UK Woman Faked Cancer to Get $55K for Gambling

Principal Addicted to Gambling Receives a Teaching Job After Scandal

Recovering gambling addict Malachy McNulty has received a teaching job after the former principal embezzled €100,000 ($102,000) from a special needs school, The Irish Sun on Sunday reported. McNulty struggled with severe gambling addiction which sent him into reckless patterns, resulting in theft from the school he was at the time a principal of.

Recovering from Crime and Looking Towards the Future

The crime took place between 2017 and 2019. After serving out jail time, McNulty has now been appointed at a new school as he continues to recover from his gambling addiction. McNulty was originally sentenced to six years in prison, but served only 1.5 years, as the remainder of his sentence was suspended based on various conditions.

McNulty is now in recovery as he seeks to tackle the gambling addiction that pushed him into the desperate habit. He is part of Gamblers Anonymous, an NGO that brings people struggling with gambling addiction and seeks to help them by establishing a structure of “sponsors,” similar to how Alcoholics Anonymous works.

Part of McNulty’s journey to recovery and his release hinges on him not gambling anymore, which is a challenging thing to do for someone suffering from addiction. He will have to repay the St Francis School, he embezzled, €60,000 ($61,200). At the height of his addiction, McNulty felt compelled to steal money from the school that had funds allocated for staff and people with specific learning disabilities, which he then tried to hide through forged signatures.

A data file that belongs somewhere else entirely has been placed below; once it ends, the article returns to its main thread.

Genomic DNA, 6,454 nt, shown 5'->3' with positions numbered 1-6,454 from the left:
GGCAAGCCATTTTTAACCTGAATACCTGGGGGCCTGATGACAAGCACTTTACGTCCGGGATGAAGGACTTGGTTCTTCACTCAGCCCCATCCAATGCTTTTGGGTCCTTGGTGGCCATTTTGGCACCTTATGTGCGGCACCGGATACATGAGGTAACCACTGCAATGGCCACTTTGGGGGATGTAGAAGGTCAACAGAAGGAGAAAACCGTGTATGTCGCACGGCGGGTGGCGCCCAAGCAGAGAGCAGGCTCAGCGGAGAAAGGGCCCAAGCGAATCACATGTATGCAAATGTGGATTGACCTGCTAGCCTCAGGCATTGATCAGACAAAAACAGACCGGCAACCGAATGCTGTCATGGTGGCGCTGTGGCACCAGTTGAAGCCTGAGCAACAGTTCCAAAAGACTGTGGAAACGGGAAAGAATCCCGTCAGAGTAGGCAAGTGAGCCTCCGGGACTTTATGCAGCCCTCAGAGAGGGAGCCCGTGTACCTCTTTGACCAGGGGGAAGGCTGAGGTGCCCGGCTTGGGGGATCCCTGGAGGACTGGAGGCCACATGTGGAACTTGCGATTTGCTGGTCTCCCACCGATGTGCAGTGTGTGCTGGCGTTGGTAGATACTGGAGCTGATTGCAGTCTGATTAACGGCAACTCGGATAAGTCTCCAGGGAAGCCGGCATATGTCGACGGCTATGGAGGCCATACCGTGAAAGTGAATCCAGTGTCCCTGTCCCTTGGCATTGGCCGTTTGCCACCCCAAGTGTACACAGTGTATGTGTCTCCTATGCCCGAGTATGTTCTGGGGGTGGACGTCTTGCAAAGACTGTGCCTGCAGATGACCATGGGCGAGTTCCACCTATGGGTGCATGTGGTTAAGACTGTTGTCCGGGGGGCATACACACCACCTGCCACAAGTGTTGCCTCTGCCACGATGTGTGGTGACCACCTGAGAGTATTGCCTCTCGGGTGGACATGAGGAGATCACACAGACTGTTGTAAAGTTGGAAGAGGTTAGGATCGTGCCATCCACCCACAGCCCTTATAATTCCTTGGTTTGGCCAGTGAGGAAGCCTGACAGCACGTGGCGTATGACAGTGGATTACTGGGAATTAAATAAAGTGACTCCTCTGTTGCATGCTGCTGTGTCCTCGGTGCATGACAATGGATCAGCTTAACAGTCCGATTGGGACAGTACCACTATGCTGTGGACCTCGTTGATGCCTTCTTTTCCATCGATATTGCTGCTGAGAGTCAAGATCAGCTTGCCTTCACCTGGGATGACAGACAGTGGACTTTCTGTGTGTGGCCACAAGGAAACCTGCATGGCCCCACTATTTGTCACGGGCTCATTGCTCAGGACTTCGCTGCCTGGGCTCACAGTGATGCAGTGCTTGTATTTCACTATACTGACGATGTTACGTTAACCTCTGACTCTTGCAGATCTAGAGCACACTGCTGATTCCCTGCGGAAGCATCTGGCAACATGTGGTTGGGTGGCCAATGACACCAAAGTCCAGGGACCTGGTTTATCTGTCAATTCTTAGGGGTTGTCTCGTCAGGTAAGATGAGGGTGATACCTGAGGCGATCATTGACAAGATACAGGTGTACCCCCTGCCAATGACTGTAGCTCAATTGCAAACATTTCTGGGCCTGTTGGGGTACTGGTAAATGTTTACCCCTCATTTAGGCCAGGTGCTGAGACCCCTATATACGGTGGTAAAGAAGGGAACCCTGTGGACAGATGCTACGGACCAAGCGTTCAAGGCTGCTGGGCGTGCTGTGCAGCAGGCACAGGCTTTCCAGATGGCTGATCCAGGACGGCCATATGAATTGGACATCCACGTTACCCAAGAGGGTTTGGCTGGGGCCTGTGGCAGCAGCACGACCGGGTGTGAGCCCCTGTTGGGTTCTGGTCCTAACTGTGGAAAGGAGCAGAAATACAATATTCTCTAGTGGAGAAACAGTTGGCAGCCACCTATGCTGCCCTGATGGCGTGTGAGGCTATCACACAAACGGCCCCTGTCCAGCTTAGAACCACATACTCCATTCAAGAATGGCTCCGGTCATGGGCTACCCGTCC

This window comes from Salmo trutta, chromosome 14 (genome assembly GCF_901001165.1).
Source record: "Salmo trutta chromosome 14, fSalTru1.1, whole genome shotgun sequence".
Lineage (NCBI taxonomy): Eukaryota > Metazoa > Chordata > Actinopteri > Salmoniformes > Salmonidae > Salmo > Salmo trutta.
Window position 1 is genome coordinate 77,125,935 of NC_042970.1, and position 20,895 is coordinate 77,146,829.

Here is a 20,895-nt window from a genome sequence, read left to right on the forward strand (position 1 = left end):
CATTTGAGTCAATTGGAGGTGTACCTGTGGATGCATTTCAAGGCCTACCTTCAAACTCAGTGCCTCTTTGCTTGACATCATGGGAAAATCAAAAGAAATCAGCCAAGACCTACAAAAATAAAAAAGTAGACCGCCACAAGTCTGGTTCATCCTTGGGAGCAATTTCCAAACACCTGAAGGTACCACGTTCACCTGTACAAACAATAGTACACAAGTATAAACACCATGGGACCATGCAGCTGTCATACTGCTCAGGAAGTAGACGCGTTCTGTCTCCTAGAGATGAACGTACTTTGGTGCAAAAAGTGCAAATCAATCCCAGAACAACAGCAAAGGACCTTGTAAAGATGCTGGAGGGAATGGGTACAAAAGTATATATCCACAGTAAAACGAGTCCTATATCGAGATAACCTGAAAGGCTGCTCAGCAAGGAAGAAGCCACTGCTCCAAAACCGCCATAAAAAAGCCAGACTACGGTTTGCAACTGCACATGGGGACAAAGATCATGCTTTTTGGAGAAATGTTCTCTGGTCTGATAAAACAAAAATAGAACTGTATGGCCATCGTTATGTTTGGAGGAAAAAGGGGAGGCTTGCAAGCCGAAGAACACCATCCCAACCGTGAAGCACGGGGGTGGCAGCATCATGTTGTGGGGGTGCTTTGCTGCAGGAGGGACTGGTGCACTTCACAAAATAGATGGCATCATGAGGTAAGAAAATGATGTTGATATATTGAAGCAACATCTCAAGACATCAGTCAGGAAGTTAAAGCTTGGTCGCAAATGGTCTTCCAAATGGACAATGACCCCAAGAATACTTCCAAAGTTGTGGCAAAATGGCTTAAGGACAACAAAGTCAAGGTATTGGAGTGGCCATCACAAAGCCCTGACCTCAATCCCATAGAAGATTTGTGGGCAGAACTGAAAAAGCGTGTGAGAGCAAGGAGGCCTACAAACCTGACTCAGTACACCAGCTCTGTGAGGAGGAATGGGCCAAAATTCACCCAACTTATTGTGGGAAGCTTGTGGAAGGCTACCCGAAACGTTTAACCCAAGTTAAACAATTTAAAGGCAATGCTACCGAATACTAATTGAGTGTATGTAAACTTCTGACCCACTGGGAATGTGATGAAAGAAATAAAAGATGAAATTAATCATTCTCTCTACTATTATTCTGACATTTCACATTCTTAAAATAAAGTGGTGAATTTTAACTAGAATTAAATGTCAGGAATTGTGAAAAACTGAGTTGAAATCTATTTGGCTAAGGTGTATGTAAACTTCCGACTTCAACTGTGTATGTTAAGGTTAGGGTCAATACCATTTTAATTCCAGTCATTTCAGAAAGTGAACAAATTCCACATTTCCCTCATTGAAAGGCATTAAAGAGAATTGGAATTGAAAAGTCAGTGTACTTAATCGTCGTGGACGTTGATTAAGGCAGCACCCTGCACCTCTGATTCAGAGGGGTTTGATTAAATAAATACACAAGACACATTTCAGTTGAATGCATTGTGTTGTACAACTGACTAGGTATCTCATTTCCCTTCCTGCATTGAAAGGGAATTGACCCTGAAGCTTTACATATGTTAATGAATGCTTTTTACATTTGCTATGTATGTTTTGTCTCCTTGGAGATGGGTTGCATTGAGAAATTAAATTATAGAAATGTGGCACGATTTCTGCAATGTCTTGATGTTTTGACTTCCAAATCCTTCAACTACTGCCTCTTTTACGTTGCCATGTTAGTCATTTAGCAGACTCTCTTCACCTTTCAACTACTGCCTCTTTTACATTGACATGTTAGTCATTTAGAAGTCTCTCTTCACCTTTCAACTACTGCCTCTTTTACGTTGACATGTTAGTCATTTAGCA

He cashed out around 63 cheques, with 48 out using a fake signature and the remainder signed by Fr Paddy Byrne, the co-chair of the school board who trusted McNulty and did not suspect foul play until very late. While The Irish Sun on Sunday’s coverage tried to demonize McNulty and his struggles, the man himself has been on a path to recovery.

Too Little Done to Address Gambling Addiction

Gambling addiction is a recognized medical condition that pushes people to desperation. There are several hundred suicides related to gambling, with the toll as high as 650. This is why a now delayed White Paper, which is set to review Gambling Act 2005, and hopefully minimizes gambling-related harm, has been causing so much anger among consumers and industry bodies.

Gambling addiction continues to claim lives, but when it doesn’t, it turns good people into desperate measures which have lifelong consequences. McNulty may have gotten easy for now, but his struggles with addiction continue on daily.